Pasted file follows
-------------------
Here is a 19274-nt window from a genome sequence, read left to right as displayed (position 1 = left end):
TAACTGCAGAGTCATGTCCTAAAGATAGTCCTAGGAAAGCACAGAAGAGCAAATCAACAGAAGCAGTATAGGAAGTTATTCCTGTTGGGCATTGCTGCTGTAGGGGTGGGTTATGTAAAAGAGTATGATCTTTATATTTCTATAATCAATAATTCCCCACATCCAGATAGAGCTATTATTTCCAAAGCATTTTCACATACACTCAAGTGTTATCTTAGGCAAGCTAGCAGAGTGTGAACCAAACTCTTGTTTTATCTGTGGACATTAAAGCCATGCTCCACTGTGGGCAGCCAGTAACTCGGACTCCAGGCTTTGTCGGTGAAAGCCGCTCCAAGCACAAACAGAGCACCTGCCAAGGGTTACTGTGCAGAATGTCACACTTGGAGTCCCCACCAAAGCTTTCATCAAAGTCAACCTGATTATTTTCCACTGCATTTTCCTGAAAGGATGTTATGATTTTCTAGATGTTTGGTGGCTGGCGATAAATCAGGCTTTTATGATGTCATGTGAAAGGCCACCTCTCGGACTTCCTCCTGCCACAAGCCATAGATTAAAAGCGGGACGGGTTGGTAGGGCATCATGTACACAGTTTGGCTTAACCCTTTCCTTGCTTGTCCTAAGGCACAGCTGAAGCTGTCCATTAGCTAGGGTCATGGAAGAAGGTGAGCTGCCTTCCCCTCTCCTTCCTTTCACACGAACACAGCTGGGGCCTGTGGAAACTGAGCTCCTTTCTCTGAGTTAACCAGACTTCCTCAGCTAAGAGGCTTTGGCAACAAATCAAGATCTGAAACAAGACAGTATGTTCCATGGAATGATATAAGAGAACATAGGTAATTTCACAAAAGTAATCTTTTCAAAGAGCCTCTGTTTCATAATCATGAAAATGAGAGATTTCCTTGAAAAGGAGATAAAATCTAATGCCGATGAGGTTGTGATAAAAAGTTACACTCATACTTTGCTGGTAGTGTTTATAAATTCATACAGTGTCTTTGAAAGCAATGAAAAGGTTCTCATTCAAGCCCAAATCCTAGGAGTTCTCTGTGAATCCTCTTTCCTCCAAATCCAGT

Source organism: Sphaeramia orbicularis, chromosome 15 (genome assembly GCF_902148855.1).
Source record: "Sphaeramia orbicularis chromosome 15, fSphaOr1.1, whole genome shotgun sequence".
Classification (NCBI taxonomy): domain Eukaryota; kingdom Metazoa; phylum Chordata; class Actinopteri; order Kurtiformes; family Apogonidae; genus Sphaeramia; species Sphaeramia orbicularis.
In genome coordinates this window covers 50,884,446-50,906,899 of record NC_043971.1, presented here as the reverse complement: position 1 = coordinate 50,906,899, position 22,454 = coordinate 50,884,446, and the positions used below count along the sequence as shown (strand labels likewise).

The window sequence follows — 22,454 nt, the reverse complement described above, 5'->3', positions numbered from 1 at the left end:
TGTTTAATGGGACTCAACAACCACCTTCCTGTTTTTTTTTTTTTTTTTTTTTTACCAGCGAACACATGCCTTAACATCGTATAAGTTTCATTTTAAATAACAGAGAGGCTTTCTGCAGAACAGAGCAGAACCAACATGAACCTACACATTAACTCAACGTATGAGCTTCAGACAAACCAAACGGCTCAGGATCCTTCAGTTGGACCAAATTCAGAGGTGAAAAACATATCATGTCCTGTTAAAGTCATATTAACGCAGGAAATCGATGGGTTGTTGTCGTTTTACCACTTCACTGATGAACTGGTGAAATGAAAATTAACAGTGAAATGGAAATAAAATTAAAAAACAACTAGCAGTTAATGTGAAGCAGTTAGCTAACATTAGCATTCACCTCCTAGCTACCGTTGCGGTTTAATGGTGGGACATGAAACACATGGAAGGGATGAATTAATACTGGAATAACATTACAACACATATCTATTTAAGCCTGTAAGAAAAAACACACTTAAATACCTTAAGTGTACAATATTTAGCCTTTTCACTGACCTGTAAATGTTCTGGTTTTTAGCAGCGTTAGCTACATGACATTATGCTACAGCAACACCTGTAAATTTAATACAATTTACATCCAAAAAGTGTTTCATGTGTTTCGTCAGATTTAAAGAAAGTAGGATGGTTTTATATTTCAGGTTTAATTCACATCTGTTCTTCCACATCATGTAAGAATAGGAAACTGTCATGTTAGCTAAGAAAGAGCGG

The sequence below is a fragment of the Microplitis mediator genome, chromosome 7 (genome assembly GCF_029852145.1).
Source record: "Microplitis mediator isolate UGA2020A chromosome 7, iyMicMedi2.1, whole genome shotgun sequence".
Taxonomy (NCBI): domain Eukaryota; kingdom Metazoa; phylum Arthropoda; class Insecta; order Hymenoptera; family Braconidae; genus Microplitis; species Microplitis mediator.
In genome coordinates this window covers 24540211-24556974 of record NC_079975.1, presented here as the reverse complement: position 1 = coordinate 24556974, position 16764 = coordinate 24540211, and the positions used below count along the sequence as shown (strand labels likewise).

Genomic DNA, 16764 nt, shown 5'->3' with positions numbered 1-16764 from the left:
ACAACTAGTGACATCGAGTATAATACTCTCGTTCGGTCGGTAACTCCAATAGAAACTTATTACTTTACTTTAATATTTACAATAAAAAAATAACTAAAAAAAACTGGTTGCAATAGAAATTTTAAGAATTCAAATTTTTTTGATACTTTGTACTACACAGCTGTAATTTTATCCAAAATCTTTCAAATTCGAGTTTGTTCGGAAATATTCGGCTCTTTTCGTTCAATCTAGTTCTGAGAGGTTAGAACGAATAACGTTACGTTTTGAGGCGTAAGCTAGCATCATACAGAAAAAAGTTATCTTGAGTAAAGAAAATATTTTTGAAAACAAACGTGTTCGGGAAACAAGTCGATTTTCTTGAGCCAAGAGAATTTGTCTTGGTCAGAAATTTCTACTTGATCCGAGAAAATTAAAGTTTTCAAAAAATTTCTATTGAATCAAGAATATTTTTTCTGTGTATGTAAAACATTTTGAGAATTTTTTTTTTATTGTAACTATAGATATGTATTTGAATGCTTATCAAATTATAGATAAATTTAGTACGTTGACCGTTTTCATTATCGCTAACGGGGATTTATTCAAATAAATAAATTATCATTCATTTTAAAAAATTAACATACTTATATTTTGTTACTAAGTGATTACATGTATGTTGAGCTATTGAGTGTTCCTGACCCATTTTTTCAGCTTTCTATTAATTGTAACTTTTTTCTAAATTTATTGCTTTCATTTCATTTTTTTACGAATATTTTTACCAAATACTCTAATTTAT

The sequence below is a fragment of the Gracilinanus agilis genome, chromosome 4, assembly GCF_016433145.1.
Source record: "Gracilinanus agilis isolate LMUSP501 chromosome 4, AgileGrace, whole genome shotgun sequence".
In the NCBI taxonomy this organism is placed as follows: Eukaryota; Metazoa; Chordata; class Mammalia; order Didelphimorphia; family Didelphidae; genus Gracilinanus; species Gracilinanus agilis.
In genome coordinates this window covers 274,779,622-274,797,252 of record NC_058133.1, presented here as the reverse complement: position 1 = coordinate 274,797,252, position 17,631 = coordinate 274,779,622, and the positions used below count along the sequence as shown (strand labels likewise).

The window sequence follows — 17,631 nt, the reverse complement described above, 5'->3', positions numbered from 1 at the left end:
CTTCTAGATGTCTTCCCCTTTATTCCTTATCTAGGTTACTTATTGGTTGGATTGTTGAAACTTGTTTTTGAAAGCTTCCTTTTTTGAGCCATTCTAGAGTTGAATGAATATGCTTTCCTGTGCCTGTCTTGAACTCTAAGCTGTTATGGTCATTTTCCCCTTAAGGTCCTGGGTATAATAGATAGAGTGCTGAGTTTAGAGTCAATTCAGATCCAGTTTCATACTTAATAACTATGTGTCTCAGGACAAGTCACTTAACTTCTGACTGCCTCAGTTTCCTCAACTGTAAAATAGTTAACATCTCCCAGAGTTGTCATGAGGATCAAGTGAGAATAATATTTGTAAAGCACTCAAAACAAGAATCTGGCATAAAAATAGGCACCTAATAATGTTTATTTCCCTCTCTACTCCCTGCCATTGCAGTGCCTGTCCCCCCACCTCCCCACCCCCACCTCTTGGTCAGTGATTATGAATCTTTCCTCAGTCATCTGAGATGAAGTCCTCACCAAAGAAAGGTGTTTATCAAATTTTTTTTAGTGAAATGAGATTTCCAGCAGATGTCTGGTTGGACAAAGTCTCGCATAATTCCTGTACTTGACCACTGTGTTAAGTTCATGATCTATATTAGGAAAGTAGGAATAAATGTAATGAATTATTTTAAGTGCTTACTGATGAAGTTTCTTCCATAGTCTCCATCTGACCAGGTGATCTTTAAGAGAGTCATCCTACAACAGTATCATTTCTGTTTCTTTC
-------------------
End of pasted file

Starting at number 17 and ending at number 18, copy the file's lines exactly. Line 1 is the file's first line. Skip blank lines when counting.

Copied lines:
In the NCBI taxonomy this organism is placed as follows: Eukaryota; Metazoa; Chordata; class Mammalia; order Didelphimorphia; family Didelphidae; genus Gracilinanus; species Gracilinanus agilis.
In genome coordinates this window covers 274,779,622-274,797,252 of record NC_058133.1, presented here as the reverse complement: position 1 = coordinate 274,797,252, position 17,631 = coordinate 274,779,622, and the positions used below count along the sequence as shown (strand labels likewise).